Friday, June 06, 2008

Cultural sensitivity in Banam Bay

We've swapped the somewhat roly anchorage with inquisitive turtles and dugongs in Lamen Bay for a perfectly calm anchorage with dolphins and flying-foxes (giant bats) in Banam Bay, Malakula Island.It was difficult to drag ourselves away from the wonderfully hospitable, generous people of Lamen Bay. We left with the potato locker full of assorted varieties of tuber, a big bunch of bananas hanging from the bimini and enough giant pamplemoose to keep us going to Australia.

However in Banam Bay we've also been welcomed by amazingly generous people, and have received gifts of green peppers, cucumber, more pamplemoose, big bunch of "island cabbage", papaya, coconut and some giant beans that resemble long-thin cucumbers.

Today being Sunday we were invited to Church. Here some differences emerged between myself and Charlotta. Although an atheist myself, I thought a Church visit would be an interesting experience and show a degree of respect to the cultural values of the village. Militant atheist Charlotta, appeared to find the idea of church an anathema, but after some persuasion reluctantly agreed to join me (if I was being unkind I'd swear I saw the sulky bottom lip of a reluctant child appear). We were welcomed and given a seat near the front, a hymn book in Bislama and two bibles in English. The service followed the usual pattern; prays, readings, hymns, announcements, most of which we struggled to understand, although we could follow the hymns, and became swept along by the enthusiastic singing. I think Charlotta felt some justification towards her stance when my bible opened at an old-testament passage comparing foreign women to narrow pits and condemning them as thieves.

Afterwards we joined the church elders and a line formed to shake the elders, then our hands. We'd planned to walk to a waterfall after the service, but instead were invited for lunch with the village in which each family had prepared laplap and we were given a choice from each. The selection included laplap made from taro, yam or cassava, with fillings/toppings including, pork, fresh fish, canned fish!, octopus (my favourite), island cabbage and beef.During the feast I asked more about the waterfall and thought I detected some hesitation. Further inquiries revealed that a trip to the waterfall was felt inappropriate for a Sunday. It seems that Ni-Vanuatu people don't want to displease you by giving a contrary answer. We experienced this problem in Lamen Bay when we invited Isabelle to the boat for supper, she readily accepted, but I thought I detected some conflict, and on further questioning revealed that she was also invited to drink Kava that evening with some visiting dignitaries and she gladly postponed our invitation to the next day.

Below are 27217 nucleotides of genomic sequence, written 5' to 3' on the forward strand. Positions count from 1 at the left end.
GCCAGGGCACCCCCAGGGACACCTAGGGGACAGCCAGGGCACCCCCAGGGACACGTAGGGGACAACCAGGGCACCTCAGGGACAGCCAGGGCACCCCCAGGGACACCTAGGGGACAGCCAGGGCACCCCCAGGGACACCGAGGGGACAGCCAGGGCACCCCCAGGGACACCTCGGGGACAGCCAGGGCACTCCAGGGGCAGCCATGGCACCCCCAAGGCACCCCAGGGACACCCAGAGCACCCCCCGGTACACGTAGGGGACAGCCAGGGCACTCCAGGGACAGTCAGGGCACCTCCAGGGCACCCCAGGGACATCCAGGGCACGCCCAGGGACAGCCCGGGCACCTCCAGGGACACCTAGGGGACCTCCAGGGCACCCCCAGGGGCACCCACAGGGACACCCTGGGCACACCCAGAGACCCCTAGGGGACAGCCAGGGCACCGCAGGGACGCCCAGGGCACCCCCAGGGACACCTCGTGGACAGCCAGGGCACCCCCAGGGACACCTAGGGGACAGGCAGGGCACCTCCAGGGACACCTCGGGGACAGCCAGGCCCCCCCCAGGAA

I'm sure my friends will readily agree that I don't always have an abundance of sensitivity, but feel that after experiences in Cook Islands and Samoa that one should adopt a policy of caution toward Sunday activities. Inquires about the waterfall, "is it OK to visit the waterfall today" receive a "yes", however asking, "should we not go to the waterfall today", elicits, "yes better to go tomorrow". It's difficult to phrase a non-leading question. Charlotta concludes that each answer has equal weight, and that our missionary ancestors are to blame for strict Sunday adherence so it's about time we undid some of the damage they did. I adopt a precautionary policy not wishing to cause offence and not go. The same problem applies to swimming in the pool at the falls. "is it OK to swim" gives "yes", asking, "do you take your drinking water from the pool so perhaps we shouldn't swim", also gives "yes", again I would choose not to. Charlotta is looking forward to a fresh-water bath and would prefer not to ask the question which would prevent her from having a wash....

That said, hypercritically we're off to look for lobster tonight with some of the villagers. I'm sure fishing isn't a Sunday approved activity, but I legitimise my act of Sabbath betrayal as I expect only the four of us in the dinghy will ever know. That is unless there is some omnipotent being who takes offence to Sunday lobster snaring....
Banam Bay: S16°20.32' E167°45.45'

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